Pentiment on Steam

I found out about Pentiment in two ways. The first was this piece on the careful work and thought that went into its lettering. The second was hearing that a medieval historian I back on Patreon had done a podcast episode about it – not exactly something that lands for any random game launch.

So I began with the idea that this was going for Credibility in a way that most things wouldn’t. I was furthermore stunned and delighted to find that it didn’t shy away from the role of religion in ordinary life and culture (you know, not “the role of religion in political event X”). And not in a clean 👍/👎 judgement sort of way – depictive, illustrative.

The story… in a crunchy gameplay sort of way – it’s good! I like it!

But you know, this game is such an accomplishment in managing not just to flesh out the cool medieval world and mindset, not just to lob Fun Facts at you, but also to do something sort of literary – it is such an accomplishment in this way that there is something substantive for me to chew over critically.

Vague spoilers below.

One of the thematic preoccupations of the game is the idea of layers: that we live in the now, but that the culture around us is – that the institutions are – built up on different parts of the past. The game’s town of Tassing1 had pagan pasts, a Roman past, a past of the founding of the abbey…

If you think the job of a historian is to assemble and verify facts2, it seems like the result of this continuous living-with-the-past must be annoying as hell. The kinds of archaeological evidence you hear celebrated as lucky finds – walled up rooms found in building excavation, preserved and desiccated cave contents, Pompeii if you want to get dramatic – are explained as useful because they are frozen, snapshotted. They present a “direct” line from us to some particular period. This is a lot simpler to handle than the history that everyone has had our grubby little hands on for centuries. The history that people care enough about to magnify or purge.

So in this context, you can see that it must be really frustrating to this fact-verifying historian that we ordinary people keep picking up the past and messing with it. The layers of meaning that we construct over our past – sometimes misunderstood past, mistaken past, perceived past – strike our hypothetical fact-finder as occlusive, as debris. While Tassing’s inhabitants are written to display the general 🤷 appropriate to the matters discussed, the game’s arc ends up validating this fact-finding view.

But the fundamental syncretism to the way that we inhabit these layers does not admit of this mindset. Umberto Eco said it:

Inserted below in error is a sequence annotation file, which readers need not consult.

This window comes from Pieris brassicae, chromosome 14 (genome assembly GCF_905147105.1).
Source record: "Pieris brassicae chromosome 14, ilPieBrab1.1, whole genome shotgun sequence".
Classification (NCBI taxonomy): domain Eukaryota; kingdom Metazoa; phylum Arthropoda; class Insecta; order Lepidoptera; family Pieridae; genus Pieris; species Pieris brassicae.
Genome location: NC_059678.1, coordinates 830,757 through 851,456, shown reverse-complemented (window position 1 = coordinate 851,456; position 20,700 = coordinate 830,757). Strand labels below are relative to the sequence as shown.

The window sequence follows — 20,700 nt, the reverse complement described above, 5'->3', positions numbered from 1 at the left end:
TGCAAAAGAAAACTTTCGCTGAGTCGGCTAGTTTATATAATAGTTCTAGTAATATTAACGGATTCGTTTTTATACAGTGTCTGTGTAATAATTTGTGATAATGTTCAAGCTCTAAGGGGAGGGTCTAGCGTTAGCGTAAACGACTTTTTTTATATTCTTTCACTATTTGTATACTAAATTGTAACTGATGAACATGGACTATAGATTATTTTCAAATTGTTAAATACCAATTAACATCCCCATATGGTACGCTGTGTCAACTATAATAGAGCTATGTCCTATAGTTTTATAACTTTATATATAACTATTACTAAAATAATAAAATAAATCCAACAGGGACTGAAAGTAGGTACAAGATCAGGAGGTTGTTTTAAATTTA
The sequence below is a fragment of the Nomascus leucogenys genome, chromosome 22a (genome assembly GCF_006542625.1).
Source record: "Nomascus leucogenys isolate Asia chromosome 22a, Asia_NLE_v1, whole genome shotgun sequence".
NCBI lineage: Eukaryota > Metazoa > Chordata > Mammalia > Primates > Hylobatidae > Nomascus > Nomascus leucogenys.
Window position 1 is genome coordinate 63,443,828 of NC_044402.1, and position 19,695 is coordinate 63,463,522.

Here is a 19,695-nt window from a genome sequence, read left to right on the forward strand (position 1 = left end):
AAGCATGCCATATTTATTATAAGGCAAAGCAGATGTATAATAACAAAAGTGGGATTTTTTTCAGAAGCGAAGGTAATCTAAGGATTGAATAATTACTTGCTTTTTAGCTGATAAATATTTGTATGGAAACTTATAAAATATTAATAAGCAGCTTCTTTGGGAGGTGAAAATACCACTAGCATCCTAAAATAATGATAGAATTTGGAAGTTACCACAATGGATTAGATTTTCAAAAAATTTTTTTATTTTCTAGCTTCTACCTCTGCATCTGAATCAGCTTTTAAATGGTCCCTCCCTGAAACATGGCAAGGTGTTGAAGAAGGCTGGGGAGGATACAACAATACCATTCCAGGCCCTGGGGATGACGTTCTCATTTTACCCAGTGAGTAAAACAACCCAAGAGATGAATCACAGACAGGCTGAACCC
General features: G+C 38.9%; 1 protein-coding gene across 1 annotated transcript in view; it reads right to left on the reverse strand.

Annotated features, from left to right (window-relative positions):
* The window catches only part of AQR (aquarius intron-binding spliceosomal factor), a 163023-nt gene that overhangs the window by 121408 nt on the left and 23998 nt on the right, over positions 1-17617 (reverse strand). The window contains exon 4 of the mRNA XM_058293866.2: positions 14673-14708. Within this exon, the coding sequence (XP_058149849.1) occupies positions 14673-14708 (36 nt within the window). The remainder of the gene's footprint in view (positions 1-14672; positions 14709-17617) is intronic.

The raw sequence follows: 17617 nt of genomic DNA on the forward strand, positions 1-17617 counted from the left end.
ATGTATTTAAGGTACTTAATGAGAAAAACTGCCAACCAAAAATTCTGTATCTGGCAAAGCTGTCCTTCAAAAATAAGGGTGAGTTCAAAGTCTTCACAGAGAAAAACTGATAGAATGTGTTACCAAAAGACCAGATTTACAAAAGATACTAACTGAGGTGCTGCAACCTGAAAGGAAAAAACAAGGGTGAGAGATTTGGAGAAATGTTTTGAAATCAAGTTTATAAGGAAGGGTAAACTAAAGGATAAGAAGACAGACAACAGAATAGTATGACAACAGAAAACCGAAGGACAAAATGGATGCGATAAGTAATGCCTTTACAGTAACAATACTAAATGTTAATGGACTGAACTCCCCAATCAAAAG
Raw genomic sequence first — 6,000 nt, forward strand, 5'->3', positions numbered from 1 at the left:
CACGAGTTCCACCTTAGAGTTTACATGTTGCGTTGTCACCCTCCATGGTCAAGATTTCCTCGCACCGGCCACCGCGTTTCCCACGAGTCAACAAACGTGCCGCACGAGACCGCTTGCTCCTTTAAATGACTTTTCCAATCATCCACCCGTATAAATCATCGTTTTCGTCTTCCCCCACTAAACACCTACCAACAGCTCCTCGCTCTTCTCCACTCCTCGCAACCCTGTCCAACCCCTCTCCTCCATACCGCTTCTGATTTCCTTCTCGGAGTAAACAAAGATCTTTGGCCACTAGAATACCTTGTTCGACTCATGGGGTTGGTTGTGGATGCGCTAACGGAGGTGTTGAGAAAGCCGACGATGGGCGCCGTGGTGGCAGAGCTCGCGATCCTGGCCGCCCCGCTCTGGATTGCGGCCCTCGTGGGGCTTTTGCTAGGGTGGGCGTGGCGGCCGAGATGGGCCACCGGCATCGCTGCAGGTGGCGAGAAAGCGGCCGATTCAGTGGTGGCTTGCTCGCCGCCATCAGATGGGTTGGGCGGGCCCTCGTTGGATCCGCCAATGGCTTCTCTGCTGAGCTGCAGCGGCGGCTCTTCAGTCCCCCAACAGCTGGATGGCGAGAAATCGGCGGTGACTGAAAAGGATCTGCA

In our past, we have both Venus and the crucifix, the Bible and Nordic mythology, which we remember with Christmas trees, or with the many festivals of St Lucy, St Nicolas and Santa Claus. Europe is a continent that was able to fuse many identities, and yet not confuse them.

Yet the framing of the ending of this game seems to consider the fusing invalid, presenting it as confusion.

There is something flattening to it. Why is non-literal understanding considered a contemporary luxury? Is the medieval person considered to have been so credulous that they did not understand some portion of the beliefs in their day to be important for non-literal reasons3? I don’t buy this: certainly, the things considered reasonable to take literally extended beyond what one takes literally today, but the apocryphal stories layered on top of those were so much more dramatic that – don’t you have to consider the medieval person as facing a mix of what they must discern as literal truth, non-literal truth, and bullshit, just as the modern person does?

I’m touchy about this because I think religious syncretism is both important and good, and the portrayal of it as ignorant commoners having had wool pulled over their eyes in some discrete shift – or deceiving authorities as to the object of their veneration4 – seems overdue for revision5.

  1. Tassing is fictional in a way that is supposed to be representative as well as artistically useful. 

  2. No I am not saying that This Is What Historians Are, just that it’s… relevant to the game’s whole thing 

  3. Medieval historian Eleanor Janega noted within the heresy miniseries on We’re Not So Different that one of the reasons the Church was against vernacular language was because the doctrines are more non-literal than uneducated context-less interpretations tend to be. I think of that apocryphal story of a guy interpreting Proverbs 21:9 to mean he was allowed to separate from his wife if he went to live in the attic. 

  4. There certainly are real instances of this, e.g. Santería. 

  5. I mean, there are probably a lot of historians who’ve done a ton on this from all kinds of perspectives; just talking about the popular portrayals that I come across